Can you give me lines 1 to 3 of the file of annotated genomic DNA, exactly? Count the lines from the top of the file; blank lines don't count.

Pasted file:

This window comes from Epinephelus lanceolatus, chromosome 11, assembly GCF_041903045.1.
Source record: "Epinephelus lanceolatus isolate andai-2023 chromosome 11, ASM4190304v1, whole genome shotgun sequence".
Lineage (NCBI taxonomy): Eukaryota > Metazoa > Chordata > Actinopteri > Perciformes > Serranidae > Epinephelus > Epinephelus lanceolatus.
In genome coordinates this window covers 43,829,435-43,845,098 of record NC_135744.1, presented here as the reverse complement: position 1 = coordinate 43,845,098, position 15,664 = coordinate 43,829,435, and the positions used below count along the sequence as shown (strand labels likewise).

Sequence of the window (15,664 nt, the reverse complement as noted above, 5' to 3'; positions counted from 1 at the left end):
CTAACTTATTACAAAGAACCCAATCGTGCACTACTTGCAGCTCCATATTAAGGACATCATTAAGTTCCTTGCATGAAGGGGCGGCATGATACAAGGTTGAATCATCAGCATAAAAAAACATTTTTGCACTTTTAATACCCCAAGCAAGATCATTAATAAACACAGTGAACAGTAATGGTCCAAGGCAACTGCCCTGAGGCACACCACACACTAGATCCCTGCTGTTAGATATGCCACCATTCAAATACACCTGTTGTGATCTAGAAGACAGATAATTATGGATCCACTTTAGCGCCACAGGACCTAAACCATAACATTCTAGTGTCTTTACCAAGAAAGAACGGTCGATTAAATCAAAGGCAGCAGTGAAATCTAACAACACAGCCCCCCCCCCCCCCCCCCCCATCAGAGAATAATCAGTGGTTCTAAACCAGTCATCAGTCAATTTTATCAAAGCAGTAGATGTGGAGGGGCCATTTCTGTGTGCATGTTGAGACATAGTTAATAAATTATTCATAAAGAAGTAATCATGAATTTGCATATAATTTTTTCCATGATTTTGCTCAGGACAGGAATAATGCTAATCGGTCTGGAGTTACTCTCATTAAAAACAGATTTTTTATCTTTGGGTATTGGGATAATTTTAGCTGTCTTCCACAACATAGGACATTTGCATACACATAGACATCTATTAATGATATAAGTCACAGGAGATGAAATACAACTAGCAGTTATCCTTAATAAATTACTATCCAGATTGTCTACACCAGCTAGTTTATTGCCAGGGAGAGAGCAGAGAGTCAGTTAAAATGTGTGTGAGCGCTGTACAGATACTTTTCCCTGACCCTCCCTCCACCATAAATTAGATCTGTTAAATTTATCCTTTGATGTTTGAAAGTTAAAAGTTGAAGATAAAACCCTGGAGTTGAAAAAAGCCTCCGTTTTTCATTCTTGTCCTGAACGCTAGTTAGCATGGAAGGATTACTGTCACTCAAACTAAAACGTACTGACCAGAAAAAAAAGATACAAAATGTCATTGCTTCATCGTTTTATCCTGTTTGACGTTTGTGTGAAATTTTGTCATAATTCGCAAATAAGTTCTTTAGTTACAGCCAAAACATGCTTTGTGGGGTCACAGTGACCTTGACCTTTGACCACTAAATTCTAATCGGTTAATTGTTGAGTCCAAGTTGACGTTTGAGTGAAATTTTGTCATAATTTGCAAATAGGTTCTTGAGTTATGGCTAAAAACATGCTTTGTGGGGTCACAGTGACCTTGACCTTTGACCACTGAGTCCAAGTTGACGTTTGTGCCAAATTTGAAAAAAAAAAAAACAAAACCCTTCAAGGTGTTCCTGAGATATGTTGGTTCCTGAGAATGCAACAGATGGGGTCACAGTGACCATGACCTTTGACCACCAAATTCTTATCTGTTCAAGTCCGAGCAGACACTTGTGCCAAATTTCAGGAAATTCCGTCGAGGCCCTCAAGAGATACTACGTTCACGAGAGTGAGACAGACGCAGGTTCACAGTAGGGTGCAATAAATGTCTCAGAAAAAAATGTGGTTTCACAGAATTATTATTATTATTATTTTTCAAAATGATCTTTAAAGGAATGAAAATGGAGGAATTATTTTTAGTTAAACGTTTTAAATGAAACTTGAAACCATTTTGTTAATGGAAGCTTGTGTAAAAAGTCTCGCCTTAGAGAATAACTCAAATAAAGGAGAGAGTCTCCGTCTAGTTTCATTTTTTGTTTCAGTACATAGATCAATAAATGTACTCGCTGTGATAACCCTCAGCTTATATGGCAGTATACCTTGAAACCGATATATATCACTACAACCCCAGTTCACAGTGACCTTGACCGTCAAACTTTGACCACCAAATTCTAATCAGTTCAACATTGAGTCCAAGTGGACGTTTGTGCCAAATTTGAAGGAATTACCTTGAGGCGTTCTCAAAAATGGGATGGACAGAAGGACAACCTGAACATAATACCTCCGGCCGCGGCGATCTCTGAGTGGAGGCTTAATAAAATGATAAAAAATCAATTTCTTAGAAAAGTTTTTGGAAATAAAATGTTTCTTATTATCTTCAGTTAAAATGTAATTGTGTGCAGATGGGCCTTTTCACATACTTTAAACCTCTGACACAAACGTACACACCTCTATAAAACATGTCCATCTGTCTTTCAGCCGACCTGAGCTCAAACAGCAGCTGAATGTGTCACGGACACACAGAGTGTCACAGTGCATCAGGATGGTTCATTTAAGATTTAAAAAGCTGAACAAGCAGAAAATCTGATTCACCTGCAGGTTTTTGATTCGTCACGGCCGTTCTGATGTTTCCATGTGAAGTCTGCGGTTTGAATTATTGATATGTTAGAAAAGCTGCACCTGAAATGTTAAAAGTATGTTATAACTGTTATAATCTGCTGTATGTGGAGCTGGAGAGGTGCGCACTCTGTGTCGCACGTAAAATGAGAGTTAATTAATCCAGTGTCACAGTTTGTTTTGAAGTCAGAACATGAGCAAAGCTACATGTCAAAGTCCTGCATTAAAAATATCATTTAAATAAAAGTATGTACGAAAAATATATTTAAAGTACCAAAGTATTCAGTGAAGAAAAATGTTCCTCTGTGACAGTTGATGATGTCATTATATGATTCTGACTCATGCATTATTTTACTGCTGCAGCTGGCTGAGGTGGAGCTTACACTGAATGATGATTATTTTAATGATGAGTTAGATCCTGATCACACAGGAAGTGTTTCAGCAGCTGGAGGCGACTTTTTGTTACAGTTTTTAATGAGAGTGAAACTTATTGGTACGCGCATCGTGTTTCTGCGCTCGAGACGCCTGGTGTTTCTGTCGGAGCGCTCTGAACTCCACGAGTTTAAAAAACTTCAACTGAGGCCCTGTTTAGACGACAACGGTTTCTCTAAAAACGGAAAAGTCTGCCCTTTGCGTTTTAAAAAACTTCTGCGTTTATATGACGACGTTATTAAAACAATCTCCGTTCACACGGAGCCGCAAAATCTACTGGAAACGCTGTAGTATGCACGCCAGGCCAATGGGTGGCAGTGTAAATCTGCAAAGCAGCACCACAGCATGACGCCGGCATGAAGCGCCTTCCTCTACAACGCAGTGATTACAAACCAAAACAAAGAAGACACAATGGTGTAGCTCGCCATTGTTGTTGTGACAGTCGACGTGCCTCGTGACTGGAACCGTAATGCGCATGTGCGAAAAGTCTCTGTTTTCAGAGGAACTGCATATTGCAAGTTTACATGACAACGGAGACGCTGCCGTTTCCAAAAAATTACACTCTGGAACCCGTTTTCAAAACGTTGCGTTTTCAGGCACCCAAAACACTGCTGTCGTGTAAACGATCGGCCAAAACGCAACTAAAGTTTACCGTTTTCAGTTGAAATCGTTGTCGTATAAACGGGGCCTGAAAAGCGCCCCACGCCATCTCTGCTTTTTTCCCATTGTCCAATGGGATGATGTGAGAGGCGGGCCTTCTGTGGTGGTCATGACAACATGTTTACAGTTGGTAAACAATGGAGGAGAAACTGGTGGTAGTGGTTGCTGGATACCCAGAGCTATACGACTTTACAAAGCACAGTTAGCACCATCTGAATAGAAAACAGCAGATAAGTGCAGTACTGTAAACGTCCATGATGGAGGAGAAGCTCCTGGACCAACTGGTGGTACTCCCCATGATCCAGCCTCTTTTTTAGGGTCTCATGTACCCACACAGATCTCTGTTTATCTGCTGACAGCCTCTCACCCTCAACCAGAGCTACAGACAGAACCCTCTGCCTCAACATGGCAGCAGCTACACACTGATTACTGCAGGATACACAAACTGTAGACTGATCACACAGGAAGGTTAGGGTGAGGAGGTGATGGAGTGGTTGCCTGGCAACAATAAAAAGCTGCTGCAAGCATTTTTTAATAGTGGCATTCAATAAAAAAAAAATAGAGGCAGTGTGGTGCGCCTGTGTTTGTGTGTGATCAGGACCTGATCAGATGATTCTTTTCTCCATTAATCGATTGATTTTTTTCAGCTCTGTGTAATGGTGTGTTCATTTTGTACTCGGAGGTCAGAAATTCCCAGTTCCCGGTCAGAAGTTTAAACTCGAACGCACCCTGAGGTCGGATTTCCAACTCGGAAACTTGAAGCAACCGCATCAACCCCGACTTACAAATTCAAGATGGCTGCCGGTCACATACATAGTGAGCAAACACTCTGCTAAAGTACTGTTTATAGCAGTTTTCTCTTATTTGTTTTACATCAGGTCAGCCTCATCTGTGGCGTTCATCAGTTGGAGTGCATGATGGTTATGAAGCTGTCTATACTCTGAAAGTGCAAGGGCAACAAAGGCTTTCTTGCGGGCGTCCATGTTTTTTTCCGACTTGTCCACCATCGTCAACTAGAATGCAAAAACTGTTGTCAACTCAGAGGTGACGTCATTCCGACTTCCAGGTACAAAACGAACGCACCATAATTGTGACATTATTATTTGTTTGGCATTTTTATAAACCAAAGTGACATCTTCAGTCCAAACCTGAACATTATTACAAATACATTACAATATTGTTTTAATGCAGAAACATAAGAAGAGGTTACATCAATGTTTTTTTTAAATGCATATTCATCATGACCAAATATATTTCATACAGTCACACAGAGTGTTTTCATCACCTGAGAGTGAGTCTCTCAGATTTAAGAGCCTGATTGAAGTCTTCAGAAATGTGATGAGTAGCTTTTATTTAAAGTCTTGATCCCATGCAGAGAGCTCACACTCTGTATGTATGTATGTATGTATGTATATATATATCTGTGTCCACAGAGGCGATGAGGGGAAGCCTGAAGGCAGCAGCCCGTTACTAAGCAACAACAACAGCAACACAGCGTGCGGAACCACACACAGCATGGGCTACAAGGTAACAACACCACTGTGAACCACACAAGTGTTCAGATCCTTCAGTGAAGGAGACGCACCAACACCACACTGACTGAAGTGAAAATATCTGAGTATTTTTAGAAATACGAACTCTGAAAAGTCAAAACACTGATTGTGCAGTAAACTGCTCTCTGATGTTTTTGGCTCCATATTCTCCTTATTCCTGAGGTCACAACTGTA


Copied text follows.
This window comes from Epinephelus lanceolatus, chromosome 11, assembly GCF_041903045.1.
Source record: "Epinephelus lanceolatus isolate andai-2023 chromosome 11, ASM4190304v1, whole genome shotgun sequence".
Lineage (NCBI taxonomy): Eukaryota > Metazoa > Chordata > Actinopteri > Perciformes > Serranidae > Epinephelus > Epinephelus lanceolatus.